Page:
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From the December 2003 issue of World Press Review (VOL. 50, No. 12)

Middle East

Israel: Pilots’ Protest

Elisa Ben-Rafael, World Press Review Israel correspondent

Derby Missiles
A pair of the new Israel 'Derby' missiles are seen in an undated handout photo on the wing of an Israeli F-16 fighter jet.
In a country known for contentious disagreements on most issues, there is unanimity on one thing: The Israeli Air Force (IAF) is the supreme symbol of excellence and a source of national pride. Thus, despite a history of military protests dating back to the 1982 invasion of Lebanon, a recent protest letter to air force commander Dan Halutz caused great dismay and an outcry from all quarters of society and media.

Signed by 27 IAF pilots (nine of whom are listed as on active duty), the letter stated that “aerial activity over the [Palestinian] territories is illegal and immoral” and declared: “We, for whom the Israeli Defense Forces (IDF) and the air force are an integral part of our being, refuse to continue to hit innocent civilians.…The continued occupation is critically harming the country’s security and moral fiber.”

Initial press reactions to the controversy described the pilots’ action as the culmination of an introspective process that began in July 2002, after the aerial attack on Hamas leader Salah Shehadeh in Gaza, which resulted in a large number of Palestinian civilian casualties.

In his analysis for Ha’aretz (Sept. 30), Amos Harel wrote: “The wording of the letter created confusion between conscientious objection and political arguments, and was easy prey for the army to attack.”

In an Oct. 1 opinion piece without a byline in The Jerusalem Post titled “Refusers’ Acts a Price Worth Paying,” the writer declared: “All antiwar movements, military and civilian, illegal and legal, give moral encouragement to the enemy, even if unwillingly.…In the case of the IAF refusers, they give only small, generalized, background encouragement to Palestinian terrorists....Ironically, what does spur Palestinian terrorists into immediate action, what gives them decisive moral encouragement are those air force bombing assassinations, the ones the pilots cited.”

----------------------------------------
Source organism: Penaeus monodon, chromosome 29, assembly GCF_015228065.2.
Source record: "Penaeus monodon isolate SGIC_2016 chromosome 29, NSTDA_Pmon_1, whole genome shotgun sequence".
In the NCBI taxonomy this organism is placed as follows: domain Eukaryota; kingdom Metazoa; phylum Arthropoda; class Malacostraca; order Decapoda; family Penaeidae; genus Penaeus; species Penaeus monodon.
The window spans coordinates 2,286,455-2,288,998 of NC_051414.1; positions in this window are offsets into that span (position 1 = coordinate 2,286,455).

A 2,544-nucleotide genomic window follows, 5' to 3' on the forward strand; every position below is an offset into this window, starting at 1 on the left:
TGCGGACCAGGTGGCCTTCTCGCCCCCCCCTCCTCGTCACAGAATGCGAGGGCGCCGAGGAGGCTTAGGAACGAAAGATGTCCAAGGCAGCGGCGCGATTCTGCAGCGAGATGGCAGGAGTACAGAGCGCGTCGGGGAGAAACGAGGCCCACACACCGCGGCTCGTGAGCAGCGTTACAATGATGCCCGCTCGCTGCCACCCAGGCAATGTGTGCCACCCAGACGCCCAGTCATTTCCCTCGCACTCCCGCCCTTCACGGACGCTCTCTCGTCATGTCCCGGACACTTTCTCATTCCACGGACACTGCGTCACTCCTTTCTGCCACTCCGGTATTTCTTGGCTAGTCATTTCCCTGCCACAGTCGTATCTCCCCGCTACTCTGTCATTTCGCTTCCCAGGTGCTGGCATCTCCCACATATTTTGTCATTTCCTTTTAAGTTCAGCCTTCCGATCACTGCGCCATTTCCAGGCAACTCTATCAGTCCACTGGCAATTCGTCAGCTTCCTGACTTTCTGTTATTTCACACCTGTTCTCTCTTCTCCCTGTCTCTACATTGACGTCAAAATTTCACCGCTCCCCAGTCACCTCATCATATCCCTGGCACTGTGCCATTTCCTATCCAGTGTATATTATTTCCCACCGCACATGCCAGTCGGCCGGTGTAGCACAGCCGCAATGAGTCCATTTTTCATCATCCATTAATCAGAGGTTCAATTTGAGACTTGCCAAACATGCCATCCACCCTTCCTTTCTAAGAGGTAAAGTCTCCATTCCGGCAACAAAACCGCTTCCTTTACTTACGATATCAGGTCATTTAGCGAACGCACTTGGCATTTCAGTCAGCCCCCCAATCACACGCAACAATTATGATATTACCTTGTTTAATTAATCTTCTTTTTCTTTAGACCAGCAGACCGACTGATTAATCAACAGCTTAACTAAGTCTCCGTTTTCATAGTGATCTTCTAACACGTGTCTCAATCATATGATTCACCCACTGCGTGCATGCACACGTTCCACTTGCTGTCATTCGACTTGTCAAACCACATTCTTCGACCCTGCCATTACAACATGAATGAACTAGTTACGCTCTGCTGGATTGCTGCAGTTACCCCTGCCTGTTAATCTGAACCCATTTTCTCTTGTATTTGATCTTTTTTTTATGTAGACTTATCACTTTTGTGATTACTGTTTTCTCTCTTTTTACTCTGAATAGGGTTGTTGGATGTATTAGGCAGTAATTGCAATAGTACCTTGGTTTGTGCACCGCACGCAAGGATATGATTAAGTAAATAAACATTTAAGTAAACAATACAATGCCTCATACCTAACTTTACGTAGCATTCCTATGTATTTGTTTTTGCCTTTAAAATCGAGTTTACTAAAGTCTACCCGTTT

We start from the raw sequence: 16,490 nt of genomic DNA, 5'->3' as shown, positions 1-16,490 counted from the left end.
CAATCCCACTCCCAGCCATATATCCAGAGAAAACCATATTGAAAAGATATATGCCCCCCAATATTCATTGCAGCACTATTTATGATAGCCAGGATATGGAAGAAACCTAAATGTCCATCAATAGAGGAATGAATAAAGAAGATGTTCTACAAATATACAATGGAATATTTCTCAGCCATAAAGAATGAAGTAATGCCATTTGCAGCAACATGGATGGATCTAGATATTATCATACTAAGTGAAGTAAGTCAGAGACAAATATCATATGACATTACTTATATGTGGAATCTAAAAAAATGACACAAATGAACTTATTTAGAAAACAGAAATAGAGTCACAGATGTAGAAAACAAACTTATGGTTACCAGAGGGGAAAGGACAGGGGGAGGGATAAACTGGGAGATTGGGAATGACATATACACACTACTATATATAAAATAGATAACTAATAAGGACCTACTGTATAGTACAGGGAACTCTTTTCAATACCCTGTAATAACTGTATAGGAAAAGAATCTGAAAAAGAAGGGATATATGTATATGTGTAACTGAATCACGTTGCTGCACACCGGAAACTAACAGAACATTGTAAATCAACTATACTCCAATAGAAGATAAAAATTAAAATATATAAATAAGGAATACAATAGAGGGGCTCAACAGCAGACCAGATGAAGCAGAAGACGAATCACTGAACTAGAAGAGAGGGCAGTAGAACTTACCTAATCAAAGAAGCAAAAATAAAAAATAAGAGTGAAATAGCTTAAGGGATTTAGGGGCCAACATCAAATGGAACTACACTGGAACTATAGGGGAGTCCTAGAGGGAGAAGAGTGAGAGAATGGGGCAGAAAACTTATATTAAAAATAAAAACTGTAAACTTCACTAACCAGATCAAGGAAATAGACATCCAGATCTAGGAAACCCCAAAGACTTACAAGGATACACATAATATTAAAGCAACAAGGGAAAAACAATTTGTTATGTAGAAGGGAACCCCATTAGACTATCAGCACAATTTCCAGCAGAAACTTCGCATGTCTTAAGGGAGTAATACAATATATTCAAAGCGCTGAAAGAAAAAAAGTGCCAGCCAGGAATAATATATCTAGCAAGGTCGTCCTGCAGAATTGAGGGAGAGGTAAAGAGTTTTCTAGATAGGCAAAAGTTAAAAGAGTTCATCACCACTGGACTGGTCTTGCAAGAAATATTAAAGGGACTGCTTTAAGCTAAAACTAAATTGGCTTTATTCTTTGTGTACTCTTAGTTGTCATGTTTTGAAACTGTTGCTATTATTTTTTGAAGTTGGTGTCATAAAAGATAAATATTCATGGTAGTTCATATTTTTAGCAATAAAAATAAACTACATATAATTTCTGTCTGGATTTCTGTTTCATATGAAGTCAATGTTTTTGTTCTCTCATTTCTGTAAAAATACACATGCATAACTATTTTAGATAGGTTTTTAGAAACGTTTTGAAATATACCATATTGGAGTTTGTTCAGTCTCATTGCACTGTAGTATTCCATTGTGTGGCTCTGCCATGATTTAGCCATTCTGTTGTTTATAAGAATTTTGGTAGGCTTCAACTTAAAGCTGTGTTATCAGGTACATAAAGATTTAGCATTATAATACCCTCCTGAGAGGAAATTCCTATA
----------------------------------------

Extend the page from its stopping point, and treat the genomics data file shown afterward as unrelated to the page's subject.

In its Jewish New Year issue editorial, Hatzofeh stated: “The people demand that the ‘rebels’ be expelled from the air force. They aren’t worthy to wear [its] winged emblem.”

Commenting for Ma’ariv (Sept. 25), Dan Margalit wrote: “By taking the law into their own hands, these 27 dear ones of the sky over this land broke all of the rules. At the beginning of each Jewish New Year they are deserving of thanks from the entire nation. This time the greeting card will arrive from the house of [Hamas leader] Abdel Aziz Rantisi in Gaza, and I am sure that [the pilots] are the last ones who wanted this. The whole episode is more painful and sad than it is annoying and worrying.”

Writing for Yediot Aharonot (Sept. 25), senior commentator Nahum Barnea said: “The letter raises various points that Israeli society must not ignore. The commander of the air force yesterday comforted himself with the fact that there are almost no jet fighter pilots among the signers of the letter and only nine pilots on the active-duty roster....Woe to the air force commander for whom these are comforting facts, and woe to the political system, which instead of dealing with the questions put before it, buries its head in the sand.”

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